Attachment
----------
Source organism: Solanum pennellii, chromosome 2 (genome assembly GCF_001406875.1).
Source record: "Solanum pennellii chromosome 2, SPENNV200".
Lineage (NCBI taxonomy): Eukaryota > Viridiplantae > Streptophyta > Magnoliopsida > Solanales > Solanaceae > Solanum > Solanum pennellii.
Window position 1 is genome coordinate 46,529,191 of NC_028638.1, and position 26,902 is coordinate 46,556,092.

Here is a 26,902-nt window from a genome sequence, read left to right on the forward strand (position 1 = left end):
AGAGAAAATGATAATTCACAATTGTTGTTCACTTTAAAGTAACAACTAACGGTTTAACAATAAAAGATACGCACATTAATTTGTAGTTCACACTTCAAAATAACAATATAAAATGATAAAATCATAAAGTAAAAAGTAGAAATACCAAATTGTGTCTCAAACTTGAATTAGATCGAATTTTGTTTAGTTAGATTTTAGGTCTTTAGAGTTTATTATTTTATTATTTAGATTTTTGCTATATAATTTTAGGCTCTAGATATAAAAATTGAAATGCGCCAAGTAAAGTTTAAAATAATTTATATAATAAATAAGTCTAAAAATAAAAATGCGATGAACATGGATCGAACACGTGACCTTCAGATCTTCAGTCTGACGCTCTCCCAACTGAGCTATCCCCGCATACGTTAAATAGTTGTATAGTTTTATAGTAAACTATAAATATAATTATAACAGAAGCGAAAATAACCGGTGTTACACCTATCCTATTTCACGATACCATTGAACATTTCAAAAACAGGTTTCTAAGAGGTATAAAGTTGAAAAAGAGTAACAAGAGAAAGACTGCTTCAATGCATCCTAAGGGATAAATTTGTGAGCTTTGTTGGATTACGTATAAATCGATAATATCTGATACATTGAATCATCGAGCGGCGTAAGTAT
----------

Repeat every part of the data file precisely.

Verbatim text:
Source organism: Solanum pennellii, chromosome 2 (genome assembly GCF_001406875.1).
Source record: "Solanum pennellii chromosome 2, SPENNV200".
Lineage (NCBI taxonomy): Eukaryota > Viridiplantae > Streptophyta > Magnoliopsida > Solanales > Solanaceae > Solanum > Solanum pennellii.
Window position 1 is genome coordinate 46,529,191 of NC_028638.1, and position 26,902 is coordinate 46,556,092.

Here is a 26,902-nt window from a genome sequence, read left to right on the forward strand (position 1 = left end):
AGAGAAAATGATAATTCACAATTGTTGTTCACTTTAAAGTAACAACTAACGGTTTAACAATAAAAGATACGCACATTAATTTGTAGTTCACACTTCAAAATAACAATATAAAATGATAAAATCATAAAGTAAAAAGTAGAAATACCAAATTGTGTCTCAAACTTGAATTAGATCGAATTTTGTTTAGTTAGATTTTAGGTCTTTAGAGTTTATTATTTTATTATTTAGATTTTTGCTATATAATTTTAGGCTCTAGATATAAAAATTGAAATGCGCCAAGTAAAGTTTAAAATAATTTATATAATAAATAAGTCTAAAAATAAAAATGCGATGAACATGGATCGAACACGTGACCTTCAGATCTTCAGTCTGACGCTCTCCCAACTGAGCTATCCCCGCATACGTTAAATAGTTGTATAGTTTTATAGTAAACTATAAATATAATTATAACAGAAGCGAAAATAACCGGTGTTACACCTATCCTATTTCACGATACCATTGAACATTTCAAAAACAGGTTTCTAAGAGGTATAAAGTTGAAAAAGAGTAACAAGAGAAAGACTGCTTCAATGCATCCTAAGGGATAAATTTGTGAGCTTTGTTGGATTACGTATAAATCGATAATATCTGATACATTGAATCATCGAGCGGCGTAAGTAT